I am completely appalled by the attitude of 'supporting' blunties. I came here with an open mind. Yes, I've been on many single type dets, but does it really take so many 'support personnel' to support themselves. I'm not talking about the techies, who work harder than we do, it's the 'hangers on'.

Maybe they're now being scaled down, but there are still PTI(s), MT drivers, a dozen Plods, Padre(s), Movers, Medics and Admin Guru's friends (if he has any) and a SWO who are not needed. I'm sure they have friends and families in the UK to go home to instead of being OOA.

In these days of the Armed Forces being overstretched, why overstretch them needlessly? The Royal Air Force remain the Royal AIR Force because we are here to support the aircraft and aircrew, we are not the "Tactical 'I'm important' Wing" or "Joint Services 'I'm more important than you' Unit". You don't need to know what we do or do not do, you just need to know that the length of sideburns don't matter in the big scheme of things and that "it's easy for some, lying in the sun all day" is not valid if you're only here to stitch people with you're merry "no, put your ID in my hand" *****.

I've enjoyed being in the RAF, but now, well what can I say, the emphasis is all wrong. This is not a bitter and twisted FS, this is a FS who wants to stay in the RAF, A FS who is keen to do the job, but a FS who has had enough. I fear I'm not alone. Someone turn the lights out. Adios


[Ed:  Here's that response I mentioned...]

"Cpl Plod" (Just another number):  Are you tired? (brings hands up to face and rubs eyes). Nice rant, someone has obviously wound you up, but do you really think the pointy things could do their job without ground support? Don’t want to start the aircrew -v- the rest discussion again, I think it’s been covered enough and most trades acknowledge that their job is to assist in keeping the planes in the air.

I totally agree with you, blunties are a total waste of time on Det’s and should all be sent home ASAP (PMA please note). They leave their families and friends and swan off to foreign lands for 4 months (or longer) at a time and their sole intention is to p!$$ off aircrew. In my experience of  Det’s the following blunties had no reason for being there:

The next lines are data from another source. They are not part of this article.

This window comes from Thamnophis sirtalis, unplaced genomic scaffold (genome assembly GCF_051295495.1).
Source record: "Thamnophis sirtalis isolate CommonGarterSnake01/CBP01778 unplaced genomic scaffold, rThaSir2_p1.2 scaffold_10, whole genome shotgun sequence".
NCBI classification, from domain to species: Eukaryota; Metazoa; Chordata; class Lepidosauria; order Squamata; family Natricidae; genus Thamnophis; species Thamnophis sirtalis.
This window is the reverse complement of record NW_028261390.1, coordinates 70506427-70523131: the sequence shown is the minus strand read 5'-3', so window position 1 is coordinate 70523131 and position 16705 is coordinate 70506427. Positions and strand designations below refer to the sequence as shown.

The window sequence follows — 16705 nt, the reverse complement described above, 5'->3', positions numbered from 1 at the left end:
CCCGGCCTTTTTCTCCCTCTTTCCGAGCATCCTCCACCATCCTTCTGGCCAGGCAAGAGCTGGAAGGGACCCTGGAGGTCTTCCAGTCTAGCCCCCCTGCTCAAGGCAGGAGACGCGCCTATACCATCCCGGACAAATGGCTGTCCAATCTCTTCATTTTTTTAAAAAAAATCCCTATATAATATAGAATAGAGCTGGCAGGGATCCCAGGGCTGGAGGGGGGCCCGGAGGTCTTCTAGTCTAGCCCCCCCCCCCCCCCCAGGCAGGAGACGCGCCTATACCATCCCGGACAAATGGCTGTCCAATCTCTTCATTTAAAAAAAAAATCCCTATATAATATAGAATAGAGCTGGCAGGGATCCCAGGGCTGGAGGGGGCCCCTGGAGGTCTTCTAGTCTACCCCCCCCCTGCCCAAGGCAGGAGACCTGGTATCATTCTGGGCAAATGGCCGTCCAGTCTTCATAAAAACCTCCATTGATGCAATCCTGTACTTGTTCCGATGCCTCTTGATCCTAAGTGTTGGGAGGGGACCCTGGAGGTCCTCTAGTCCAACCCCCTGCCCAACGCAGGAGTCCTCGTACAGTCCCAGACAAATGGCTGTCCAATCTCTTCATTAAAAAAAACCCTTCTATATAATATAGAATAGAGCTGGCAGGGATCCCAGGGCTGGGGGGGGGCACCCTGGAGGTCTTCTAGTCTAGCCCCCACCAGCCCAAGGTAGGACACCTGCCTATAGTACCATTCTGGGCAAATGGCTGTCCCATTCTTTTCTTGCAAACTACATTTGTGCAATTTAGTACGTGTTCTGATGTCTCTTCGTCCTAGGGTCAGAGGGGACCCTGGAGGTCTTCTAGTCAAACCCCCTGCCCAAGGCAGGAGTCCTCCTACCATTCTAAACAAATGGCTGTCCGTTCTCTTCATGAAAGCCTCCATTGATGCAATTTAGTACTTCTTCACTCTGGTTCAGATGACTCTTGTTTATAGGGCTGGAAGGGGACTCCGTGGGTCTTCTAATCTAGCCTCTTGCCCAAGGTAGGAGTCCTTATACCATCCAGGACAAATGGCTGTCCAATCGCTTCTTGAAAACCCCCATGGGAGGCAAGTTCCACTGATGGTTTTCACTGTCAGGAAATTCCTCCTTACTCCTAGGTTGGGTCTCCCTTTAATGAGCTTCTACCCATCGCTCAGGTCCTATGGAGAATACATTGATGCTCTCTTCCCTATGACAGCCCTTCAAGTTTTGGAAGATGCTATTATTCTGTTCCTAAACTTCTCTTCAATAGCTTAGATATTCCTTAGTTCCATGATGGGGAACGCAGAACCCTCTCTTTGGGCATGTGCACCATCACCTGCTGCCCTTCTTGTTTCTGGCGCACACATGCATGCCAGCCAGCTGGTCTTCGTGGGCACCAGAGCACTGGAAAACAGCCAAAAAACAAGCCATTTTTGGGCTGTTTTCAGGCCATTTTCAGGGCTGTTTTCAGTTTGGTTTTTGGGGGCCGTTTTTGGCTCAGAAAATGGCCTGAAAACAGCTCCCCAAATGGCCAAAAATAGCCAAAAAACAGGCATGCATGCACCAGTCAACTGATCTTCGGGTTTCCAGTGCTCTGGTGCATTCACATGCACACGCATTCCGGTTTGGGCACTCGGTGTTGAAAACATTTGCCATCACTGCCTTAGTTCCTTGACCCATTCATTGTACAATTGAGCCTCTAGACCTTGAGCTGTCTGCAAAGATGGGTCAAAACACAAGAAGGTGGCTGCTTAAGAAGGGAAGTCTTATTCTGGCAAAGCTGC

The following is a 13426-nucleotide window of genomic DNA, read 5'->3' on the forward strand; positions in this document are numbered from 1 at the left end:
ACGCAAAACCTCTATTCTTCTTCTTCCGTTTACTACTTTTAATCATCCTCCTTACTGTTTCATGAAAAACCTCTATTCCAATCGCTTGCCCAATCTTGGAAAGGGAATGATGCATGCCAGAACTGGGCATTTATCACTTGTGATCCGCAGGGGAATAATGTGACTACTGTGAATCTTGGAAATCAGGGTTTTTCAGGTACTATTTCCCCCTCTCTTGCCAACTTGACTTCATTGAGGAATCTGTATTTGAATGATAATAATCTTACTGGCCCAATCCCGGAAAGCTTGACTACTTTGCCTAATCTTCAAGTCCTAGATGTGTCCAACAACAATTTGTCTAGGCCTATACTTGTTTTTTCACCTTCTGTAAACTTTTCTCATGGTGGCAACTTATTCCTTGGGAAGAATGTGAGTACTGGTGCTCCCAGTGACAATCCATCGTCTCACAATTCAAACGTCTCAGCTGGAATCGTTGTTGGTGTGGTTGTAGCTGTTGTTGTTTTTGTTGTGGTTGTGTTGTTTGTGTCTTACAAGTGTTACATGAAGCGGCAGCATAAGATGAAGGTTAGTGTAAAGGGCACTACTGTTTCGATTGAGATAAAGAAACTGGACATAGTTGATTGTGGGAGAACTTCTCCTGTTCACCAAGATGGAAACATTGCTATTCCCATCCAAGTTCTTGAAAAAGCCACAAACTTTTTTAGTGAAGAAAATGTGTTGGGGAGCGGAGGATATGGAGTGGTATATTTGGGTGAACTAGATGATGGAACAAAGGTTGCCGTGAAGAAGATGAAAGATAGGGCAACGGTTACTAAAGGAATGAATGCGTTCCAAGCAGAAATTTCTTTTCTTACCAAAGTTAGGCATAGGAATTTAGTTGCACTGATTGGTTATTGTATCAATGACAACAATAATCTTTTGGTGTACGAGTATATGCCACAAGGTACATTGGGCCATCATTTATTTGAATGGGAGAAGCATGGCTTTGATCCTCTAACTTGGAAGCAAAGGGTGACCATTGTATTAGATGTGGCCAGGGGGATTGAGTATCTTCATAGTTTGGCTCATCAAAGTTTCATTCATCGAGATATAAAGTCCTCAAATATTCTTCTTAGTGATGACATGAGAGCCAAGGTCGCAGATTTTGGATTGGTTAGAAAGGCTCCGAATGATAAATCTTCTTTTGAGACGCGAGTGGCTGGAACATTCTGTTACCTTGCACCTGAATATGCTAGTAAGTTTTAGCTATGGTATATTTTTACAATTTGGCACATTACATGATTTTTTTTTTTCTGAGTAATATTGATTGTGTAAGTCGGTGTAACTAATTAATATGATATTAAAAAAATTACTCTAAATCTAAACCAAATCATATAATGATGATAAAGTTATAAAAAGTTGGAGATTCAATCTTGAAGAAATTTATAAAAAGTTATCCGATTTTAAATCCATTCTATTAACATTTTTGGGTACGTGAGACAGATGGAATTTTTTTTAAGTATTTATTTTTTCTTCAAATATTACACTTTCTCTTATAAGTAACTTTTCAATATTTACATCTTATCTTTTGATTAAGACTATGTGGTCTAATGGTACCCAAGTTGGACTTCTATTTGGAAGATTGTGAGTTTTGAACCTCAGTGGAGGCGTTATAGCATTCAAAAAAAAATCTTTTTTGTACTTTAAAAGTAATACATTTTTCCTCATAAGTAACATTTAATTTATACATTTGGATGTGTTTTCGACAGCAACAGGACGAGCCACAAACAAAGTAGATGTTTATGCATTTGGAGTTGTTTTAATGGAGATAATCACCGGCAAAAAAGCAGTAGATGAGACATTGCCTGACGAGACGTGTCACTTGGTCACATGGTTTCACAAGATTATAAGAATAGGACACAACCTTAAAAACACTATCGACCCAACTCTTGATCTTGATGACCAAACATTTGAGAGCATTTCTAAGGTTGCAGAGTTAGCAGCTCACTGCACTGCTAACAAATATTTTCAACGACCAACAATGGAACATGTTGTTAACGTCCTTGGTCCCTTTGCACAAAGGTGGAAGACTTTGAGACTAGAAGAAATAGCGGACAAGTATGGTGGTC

Adminers (everyone’s favourite on these pages) – All they do is sort out pay, allowances, aircrew in flight catering (some Det’s), travel arrangements, compassionate cases, make local currency available.

Cooks (you can’t chef an egg can you!) – All they do is cook food, what a waste of time.

MT – Swan about all day, sorting out hire vehicles, making sure people have the required local driving paperwork, get vehicles repaired, driving bowsers, driving big trucks full of stuff from place to place.

Movers – Keep jumping on and off nice clean transport aircraft unloading / loading freight, passengers.

Techies (general – non aircraft related) – so many different trades fixing things you don’t need on Det, generators, computers, air conditioners, anything electrical, the list goes on.

Medics – Why on earth do we need medical support on Det? The local Doc’s all speak perfect English, are really friendly, know all of the vagaries of aircrew medicine and their equipment is all clean.

Rock’s – Bumbling around carrying their various weapons, NBC sentry equipment, Rapier, never had a Det attacked, why bother.

Posties – Getting the post through (personal and official), can’t be that hard (Bloody Army for Gods sake, who invited them to our Det).

Suppliers – Surely if we need anything on Det we could just use the Amex card, obviously you can buy jet engines, flying suits, wiggly amps etc in the local market

PTI’s – They provided people with things to do on their down time, mini-expeds, never have any secondary duties.